"...look into all things with a searching eye” - Baha'u'llah (Prophet Founder of the Baha'i Faith)


Dec 28, 2013

Heavy Water

Heavy water contains heavy hydrogen, or deuterium, instead of normal hydrogen.  Deuterium is the stable, nonradioactive isotope of hydrogen with atomic weight 2.01363 and symbol D, or 2H. It is commonly called heavy hydrogen because its atomic weight is approximately double that of ordinary hydrogen, but it has identical chemical properties. Deuterium has about twice the atomic weight of normal hydrogen because its nucleus contains a proton and a neutron, instead of just a proton. Hydrogen as it occurs in nature contains approximately 0.02 percent of deuterium. The boiling point of deuterium is -249.49° C (-417.08° F), or 3.28° C (5.90° F) higher than that of ordinary hydrogen. Heavy water (deuterium oxide, D2O) boils at 101.42° C (214.56° F) as compared to 100° C (212° F), the boiling point of ordinary water. It freezes at 3.81° C (38.86° F) as compared to 0° C (32° F) for ordinary water. Its density at room temperature is 10.79 percent greater than that of ordinary water.

Deuterium, which was discovered by the American chemist Harold Urey and his associates in 1932, was the first isotope to be separated in a pure form from an element. Several methods have been used to separate the isotope from natural hydrogen. The two processes that have been most successful have been fractional distillation of water and a catalytic exchange process between hydrogen and water. In the latter system, when water and hydrogen are brought together in the presence of a suitable catalyst, about three times as much deuterium appears in the water as in hydrogen. Deuterium has also been concentrated by electrolysis, centrifuging, and fractional distillation of liquid hydrogen.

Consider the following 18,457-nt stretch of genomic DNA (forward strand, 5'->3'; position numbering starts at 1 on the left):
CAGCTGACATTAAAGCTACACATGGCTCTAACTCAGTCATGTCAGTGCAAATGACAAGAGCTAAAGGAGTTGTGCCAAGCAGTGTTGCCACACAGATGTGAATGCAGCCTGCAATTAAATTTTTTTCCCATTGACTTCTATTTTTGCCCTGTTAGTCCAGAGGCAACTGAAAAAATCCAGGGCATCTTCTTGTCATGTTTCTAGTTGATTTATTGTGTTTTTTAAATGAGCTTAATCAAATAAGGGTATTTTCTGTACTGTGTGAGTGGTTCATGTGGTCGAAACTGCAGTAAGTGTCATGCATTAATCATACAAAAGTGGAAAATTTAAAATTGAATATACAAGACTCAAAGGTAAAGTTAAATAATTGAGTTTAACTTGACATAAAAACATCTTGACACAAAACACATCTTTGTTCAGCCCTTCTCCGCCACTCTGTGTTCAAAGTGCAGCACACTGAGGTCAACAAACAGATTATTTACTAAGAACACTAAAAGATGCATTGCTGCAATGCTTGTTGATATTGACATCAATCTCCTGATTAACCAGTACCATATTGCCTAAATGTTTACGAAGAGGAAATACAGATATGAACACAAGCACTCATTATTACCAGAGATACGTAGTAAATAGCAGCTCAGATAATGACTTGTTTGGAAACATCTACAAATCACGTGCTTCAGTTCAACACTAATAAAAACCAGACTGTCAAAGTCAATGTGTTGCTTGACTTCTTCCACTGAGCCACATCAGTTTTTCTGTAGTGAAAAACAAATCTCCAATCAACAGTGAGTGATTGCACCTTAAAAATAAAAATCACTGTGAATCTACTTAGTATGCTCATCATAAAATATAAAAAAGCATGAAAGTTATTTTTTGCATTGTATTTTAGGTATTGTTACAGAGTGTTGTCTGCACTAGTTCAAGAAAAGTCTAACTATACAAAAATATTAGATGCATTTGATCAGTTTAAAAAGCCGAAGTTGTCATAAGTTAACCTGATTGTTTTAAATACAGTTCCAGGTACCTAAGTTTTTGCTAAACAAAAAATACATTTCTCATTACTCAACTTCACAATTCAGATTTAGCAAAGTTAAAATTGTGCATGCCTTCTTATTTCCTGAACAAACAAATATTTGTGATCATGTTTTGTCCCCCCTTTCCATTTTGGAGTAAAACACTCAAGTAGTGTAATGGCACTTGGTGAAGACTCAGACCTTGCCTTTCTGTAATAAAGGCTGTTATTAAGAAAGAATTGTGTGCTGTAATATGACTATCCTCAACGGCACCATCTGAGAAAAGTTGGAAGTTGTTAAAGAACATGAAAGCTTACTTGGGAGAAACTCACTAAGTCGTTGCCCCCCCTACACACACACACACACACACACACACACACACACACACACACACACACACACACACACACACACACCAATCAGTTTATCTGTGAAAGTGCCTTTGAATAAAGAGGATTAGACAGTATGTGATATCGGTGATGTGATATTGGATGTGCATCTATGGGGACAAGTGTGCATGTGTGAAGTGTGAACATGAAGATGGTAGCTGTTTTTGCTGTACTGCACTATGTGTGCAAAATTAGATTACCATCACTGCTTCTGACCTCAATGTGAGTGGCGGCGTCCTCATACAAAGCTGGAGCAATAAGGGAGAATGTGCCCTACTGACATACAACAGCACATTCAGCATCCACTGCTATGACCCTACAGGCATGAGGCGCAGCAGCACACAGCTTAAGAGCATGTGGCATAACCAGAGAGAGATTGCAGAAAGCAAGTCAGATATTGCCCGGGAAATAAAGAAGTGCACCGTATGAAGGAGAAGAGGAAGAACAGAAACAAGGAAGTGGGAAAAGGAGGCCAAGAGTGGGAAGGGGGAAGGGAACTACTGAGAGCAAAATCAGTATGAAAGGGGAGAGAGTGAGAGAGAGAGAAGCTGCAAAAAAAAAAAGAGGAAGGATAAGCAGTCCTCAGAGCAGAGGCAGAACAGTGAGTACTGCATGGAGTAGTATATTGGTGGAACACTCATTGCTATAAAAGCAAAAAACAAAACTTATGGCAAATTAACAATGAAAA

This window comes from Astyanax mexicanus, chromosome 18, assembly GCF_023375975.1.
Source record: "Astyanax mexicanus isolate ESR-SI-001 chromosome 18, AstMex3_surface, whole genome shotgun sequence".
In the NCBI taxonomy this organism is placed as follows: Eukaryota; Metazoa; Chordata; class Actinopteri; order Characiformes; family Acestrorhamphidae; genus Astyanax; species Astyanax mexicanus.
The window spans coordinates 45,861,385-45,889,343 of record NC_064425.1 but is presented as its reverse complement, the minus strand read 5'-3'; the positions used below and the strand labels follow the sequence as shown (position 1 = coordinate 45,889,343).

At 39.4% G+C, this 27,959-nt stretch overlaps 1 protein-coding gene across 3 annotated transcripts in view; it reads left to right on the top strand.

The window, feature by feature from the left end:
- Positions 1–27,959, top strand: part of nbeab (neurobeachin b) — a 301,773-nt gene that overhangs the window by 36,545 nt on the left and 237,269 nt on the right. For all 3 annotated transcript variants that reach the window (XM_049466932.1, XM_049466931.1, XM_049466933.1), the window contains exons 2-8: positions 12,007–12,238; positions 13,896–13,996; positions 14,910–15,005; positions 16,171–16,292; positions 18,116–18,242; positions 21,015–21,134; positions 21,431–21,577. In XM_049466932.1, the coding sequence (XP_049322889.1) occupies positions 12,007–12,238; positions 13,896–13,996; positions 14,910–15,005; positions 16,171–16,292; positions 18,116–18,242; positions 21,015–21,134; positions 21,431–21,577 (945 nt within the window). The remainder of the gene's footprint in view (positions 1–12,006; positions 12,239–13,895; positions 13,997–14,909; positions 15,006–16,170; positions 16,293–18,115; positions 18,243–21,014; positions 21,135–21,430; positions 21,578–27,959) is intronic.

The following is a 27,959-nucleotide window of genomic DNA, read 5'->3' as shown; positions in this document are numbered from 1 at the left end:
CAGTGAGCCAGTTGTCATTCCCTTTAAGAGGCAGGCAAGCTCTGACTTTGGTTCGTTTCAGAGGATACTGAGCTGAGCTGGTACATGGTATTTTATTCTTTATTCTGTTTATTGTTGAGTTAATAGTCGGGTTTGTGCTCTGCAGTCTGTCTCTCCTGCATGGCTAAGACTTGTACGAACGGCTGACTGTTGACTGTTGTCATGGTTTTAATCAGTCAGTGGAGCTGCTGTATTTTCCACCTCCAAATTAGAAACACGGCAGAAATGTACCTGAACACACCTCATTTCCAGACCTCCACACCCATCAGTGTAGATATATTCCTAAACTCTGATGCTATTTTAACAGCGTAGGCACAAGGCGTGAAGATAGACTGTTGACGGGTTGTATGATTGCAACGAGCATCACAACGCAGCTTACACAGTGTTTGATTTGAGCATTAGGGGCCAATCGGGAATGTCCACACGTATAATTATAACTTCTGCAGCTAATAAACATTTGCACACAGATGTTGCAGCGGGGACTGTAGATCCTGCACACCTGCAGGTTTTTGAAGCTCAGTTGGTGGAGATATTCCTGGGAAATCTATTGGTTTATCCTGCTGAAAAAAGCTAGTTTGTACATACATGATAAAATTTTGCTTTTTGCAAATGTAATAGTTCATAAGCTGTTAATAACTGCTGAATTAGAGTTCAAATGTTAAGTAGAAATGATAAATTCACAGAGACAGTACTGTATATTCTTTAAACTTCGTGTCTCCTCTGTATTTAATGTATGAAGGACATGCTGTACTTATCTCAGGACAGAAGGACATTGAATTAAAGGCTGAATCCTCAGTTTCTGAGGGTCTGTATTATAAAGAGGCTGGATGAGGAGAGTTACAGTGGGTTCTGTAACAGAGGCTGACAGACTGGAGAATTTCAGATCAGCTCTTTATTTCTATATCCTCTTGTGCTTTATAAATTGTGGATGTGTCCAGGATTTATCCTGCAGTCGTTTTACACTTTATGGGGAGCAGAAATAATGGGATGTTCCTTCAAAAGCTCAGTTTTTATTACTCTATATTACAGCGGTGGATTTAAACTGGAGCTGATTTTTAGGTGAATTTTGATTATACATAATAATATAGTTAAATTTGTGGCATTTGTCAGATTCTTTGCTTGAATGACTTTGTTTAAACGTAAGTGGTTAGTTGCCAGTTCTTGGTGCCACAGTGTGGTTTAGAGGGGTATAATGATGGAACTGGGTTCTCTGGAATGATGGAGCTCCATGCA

Dec 21, 2013

Book of the Dead

The name generally given to a large collection of funerary texts of various dates, containing magical formulas, hymns, and prayers believed by the ancient Egyptians to guide and protect the soul (Ka) in its journey into the region of the dead (Amenti). Egyptians believed that the knowledge of these texts enabled the soul to ward off demons attempting to impede its progress, and to pass the tests set by the 42 judges in the hall of Osiris, god of the underworld. These texts also indicated that happiness in the afterlife was dependent on the deceased's having led a virtuous life on earth. The earliest religious (funerary) texts known were found cut in hieroglyphs on the walls inside the pyramids of the kings of the 5th and 6th Dynasties of the Old Kingdom; these became known as the Pyramid Texts. A famous example is found in the pyramid of Unas (reigned about 2356-2323 BC), the last king of the 5th Dynasty. In the first Intermediate Period and in the Middle Kingdom private individuals had these texts painted on coffins, from which the alternate name Coffin Texts is derived. By the 18th Dynasty the texts were inscribed on papyri placed in the mummy case; these papyri were frequently from 15 to 30 m (50 to 100 ft) long and illustrated in color.